Baltimore Shipping Channel Fully Reopens After Bridge Collapse

Crews removed an estimated 50,000 tons of steel and concrete from the Patapsco River.

Tugboats escort the cargo ship Dali after it was refloated in Baltimore, Monday, May 20, 2024.
Tugboats escort the cargo ship Dali after it was refloated in Baltimore, Monday, May 20, 2024.
AP Photo/Matt Rourke

BALTIMORE (AP) — The main shipping channel into Baltimore's port has fully reopened to its original depth and width following the March 26 collapse of the Francis Scott Key Bridge, which blocked most maritime traffic into the harbor.

Officials announced the full reopening in a news release Monday evening. It comes after a massive cleanup effort as crews removed an estimated 50,000 tons of steel and concrete from the Patapsco River.

The channel was blocked by wreckage of the fallen bridge, which collapsed after a container ship lost power and crashed into one of its supporting columns, sending six members of a roadwork crew plunging to their deaths. All of the victims were Latino immigrants working an overnight shift to fill potholes on the bridge.

The Port of Baltimore, which processes more cars and farm equipment than any other in the country, was effectively closed for several weeks while the wreckage was removed. Crews were able to reopen portions of the deep-draft channel in phases, restoring some commercial traffic in recent weeks.

On May 20, the wayward cargo ship Dali was refloated and guided back to port. The vessel had been stuck amid the wreckage for almost two months, with a massive steel truss draped across its damaged bow.

After the Dali was moved, crews opened a channel that was 50 feet (15 meters) deep and 400 feet (122 meters) wide. The full federal shipping channel is 700 feet (213 meters) wide, which means two-way traffic can resume, officials said. They said other additional safety requirements have also been lifted because of the increased width.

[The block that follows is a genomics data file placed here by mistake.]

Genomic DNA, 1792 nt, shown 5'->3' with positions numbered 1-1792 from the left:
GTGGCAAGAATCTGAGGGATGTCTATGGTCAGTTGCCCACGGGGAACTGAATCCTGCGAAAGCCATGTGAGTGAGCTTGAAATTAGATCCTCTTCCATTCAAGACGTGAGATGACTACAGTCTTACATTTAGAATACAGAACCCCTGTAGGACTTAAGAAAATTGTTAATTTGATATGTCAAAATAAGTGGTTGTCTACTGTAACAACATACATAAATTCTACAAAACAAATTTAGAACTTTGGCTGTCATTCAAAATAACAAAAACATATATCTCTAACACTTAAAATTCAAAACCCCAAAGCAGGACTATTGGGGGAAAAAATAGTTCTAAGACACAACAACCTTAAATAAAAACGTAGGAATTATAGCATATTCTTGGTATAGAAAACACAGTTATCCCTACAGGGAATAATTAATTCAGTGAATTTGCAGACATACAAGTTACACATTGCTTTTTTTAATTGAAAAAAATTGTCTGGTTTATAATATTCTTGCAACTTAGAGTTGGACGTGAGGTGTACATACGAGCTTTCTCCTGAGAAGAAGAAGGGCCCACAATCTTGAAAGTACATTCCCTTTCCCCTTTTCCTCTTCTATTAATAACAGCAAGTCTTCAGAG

Thousands of longshoremen, truckers and small business owners have seen their jobs impacted by the collapse, prompting local and state officials to prioritize reopening the port and restoring its traffic to normal capacity in hopes of easing the economic ripple effects.

The announcement Monday means the commerce that depends on the busy port can begin ramping back up.

Officials said a total of 56 federal, state and local agencies participated in the salvage operations, including about 500 specialists from around the world who operated a fleet of 18 barges, 22 tugboats, 13 floating cranes, 10 excavators and four survey boats.

"I cannot overstate how proud I am of our team," said Col. Estee Pinchasin, Baltimore district commander for the Army Corps of Engineers. "It was incredible seeing so many people from different parts of our government, from around our country and all over the world, come together in the Unified Command and accomplish so much in this amount of time."

In a statement Monday, Pinchasin also acknowledged the loss of the victims' families.

"Not a day went by that we didn't think about all of them, and that kept us going," she said.

The Dali lost power shortly after leaving Baltimore for Sri Lanka in the early hours of March 26. A National Transportation Safety Board investigation found it experienced power outages before starting its voyage, but the exact causes of the electrical issues have yet to be determined. The FBI is also conducting a criminal investigation into the circumstances leading up to the collapse.

Officials have said they hope to rebuild the bridge by 2028.

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